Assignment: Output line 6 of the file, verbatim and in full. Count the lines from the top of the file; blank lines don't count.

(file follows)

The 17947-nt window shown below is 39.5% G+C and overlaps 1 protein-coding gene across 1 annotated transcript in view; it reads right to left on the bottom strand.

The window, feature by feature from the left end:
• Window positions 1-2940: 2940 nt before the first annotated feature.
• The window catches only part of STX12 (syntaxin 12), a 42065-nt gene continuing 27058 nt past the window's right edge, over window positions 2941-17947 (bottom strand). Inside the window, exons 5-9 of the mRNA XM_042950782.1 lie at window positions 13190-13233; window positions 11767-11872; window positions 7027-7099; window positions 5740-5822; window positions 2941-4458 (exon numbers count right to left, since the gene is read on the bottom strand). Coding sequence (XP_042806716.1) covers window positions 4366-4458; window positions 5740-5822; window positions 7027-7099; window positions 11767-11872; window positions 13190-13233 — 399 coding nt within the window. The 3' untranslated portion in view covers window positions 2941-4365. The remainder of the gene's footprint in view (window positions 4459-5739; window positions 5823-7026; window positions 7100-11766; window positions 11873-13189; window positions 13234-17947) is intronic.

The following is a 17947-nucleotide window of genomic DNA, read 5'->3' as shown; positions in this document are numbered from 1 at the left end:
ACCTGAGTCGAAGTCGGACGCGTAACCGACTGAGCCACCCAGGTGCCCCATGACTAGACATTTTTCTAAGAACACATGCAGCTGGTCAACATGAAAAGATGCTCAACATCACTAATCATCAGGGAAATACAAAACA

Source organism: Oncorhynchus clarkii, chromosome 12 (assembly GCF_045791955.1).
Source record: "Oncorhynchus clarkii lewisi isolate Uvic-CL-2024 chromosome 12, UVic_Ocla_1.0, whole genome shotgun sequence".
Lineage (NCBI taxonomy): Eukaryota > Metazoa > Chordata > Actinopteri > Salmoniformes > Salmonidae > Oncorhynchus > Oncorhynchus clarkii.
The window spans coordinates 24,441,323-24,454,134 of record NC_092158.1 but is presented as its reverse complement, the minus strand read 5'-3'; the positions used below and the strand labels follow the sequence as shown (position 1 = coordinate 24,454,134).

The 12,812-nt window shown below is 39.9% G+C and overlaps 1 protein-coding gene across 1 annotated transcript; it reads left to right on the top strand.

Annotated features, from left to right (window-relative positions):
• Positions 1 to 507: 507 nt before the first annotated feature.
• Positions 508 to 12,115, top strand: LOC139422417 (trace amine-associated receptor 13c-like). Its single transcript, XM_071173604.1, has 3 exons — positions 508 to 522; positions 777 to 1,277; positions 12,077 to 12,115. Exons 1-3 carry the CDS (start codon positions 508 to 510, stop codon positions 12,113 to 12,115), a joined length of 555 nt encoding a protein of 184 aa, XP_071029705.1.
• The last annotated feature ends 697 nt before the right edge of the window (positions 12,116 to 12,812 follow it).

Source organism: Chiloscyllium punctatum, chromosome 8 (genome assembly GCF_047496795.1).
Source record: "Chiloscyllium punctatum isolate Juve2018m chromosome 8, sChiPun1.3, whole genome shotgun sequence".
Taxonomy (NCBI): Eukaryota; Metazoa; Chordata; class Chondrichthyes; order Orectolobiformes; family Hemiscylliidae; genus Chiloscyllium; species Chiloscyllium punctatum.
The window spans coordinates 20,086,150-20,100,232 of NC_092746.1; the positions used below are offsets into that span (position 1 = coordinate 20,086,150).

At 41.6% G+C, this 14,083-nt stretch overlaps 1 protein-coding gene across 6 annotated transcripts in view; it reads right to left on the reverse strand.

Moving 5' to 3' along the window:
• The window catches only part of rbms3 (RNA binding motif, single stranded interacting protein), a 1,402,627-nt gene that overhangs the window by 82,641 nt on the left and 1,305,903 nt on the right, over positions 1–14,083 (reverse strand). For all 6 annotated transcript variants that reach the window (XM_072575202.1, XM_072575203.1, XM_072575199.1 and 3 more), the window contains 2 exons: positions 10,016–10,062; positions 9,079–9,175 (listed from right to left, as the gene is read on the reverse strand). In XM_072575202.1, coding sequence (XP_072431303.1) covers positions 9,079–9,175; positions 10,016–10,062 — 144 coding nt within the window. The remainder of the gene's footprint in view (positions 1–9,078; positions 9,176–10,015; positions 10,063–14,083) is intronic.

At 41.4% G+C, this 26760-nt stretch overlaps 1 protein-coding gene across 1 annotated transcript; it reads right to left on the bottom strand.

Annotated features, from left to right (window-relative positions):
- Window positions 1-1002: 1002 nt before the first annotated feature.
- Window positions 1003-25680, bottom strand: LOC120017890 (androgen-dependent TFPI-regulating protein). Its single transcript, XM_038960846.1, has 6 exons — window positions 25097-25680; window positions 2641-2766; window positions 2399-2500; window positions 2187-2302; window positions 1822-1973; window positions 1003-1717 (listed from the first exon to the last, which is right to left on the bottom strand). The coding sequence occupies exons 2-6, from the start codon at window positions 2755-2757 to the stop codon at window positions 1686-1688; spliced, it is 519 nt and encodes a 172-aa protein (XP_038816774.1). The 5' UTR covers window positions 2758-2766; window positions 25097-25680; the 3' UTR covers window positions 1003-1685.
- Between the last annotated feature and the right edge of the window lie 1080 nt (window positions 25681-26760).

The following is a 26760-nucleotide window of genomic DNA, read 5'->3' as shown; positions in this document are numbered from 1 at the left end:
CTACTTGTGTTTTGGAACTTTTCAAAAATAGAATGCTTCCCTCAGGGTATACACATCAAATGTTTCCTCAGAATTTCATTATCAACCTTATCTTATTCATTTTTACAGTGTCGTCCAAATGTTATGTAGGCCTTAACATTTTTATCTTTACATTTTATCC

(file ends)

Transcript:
ACCTGAGTCGAAGTCGGACGCGTAACCGACTGAGCCACCCAGGTGCCCCATGACTAGACATTTTTCTAAGAACACATGCAGCTGGTCAACATGAAAAGATGCTCAACATCACTAATCATCAGGGAAATACAAAACA